We just returned from a two week holiday in Scotland. I hauled my complete photo gear (which added almost 10kg to my backpack…aww) with me because I planned to spend quite some time photographing. It turned out that the scottish weather can be rather challenging to the passionate photographer but that’s another story. Of course I took my Holux M-241 GPS logger with me because I wanted to geotag all our photos. I also decided to take my small 13″ notebook with me, just in case the GPS logging device runs out of storage. As it turned out at the end this wouldn’t have been necessary. More on that later on.
I just took a few AA-batteries with me so we went to a Tesco supermarket and for some reason I bought a 12-pack Tesco-branded cheapo batteries. Soon it turned out to be a bad decision because the M-241 ran out of battery after about 3 hours of logging. After that I bought some decent Duracell Plus batteries and got about 10-11 hours of logging with them. I could leave the logger turned on the whole day without worrying about it. My advice: don’t save on batteries. Buy some high quality batteries to make sure you get a decent run time without having to check the battery indicator every now and then during the day.
I’m always using a 5 second logging interval on the M-241 and using this setting the M-241 was able to cover the entire journey without running out of space. The M-241 can save up to 131037 GPS records. This results in 15 twelve-hour periods with a 5 second interval. That easily covers a two week holiday and in most cases even a 3 week holiday. If you want to have daily backups of the log records you may want to take a notebook with you or consider buying one of these small netbooks which are ideal for traveling.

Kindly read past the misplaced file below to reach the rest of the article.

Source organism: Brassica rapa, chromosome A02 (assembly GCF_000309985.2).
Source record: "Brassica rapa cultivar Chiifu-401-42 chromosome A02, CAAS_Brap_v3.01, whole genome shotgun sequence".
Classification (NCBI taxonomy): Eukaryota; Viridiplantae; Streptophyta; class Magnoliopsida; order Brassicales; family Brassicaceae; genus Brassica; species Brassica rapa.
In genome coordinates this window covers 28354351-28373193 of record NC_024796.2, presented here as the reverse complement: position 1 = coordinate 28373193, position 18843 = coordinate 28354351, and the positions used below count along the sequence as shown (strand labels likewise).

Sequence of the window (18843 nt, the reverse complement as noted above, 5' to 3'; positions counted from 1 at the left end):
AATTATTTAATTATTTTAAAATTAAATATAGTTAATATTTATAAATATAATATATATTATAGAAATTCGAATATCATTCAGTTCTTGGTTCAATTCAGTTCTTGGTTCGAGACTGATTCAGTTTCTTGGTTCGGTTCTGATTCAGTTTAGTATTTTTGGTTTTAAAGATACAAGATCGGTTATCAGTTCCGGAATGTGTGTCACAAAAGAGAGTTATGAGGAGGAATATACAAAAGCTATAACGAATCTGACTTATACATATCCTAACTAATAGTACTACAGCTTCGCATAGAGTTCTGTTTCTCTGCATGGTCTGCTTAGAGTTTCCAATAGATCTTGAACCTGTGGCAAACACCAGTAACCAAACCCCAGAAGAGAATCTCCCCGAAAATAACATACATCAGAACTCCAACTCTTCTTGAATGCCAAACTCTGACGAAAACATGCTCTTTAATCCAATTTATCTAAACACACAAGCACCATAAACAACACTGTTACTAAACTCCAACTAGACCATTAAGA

When I got back I downloaded the log records using BT747 to my Mac and converted them to a Google Earth .kml file. Of the 1500+ photos we took only a third survived the selection process and so I ended up with 493 nice photos in Aperture 2. I imported them into a new Ovolab GeoPhoto project and selected the rather large (21 MB) .kml file as track point source. It took GeoPhoto a long time to match the 53000 or so track points to my photos. It even looked as it had crashed (spinning beachball). But after about 5 minutes all photos showed up as geotagged. See my post about geotagging on the Mac for more information about the geotagging workflow I use.
This screenshot shows the geotagged photos with GeoPhoto’s Google Earth integration.
Someone reported a problem with corrupted data when his M-241 ran out of battery. I ran out of battery about 20 times in the last two weeks but this problem never showed up. When trying to open the .kml file with all the 53000 track points Google Earth finds some weird dates in the file which date back to 1935. At this point it’s under investigation whether this is just a conversion issue or if the Holux indeed reported wrong log records. This may have been occurred when the battery ran out of power while writing a log record. Whatsoever, it would only have an impact if you want to have a look at your route in Google Earth or Google Maps. It will most likely have no impact on the photo geotagging process itself.
Make sure you always use the latest firmware version though.
I’d like to conclude this post with some impressions from Scotland.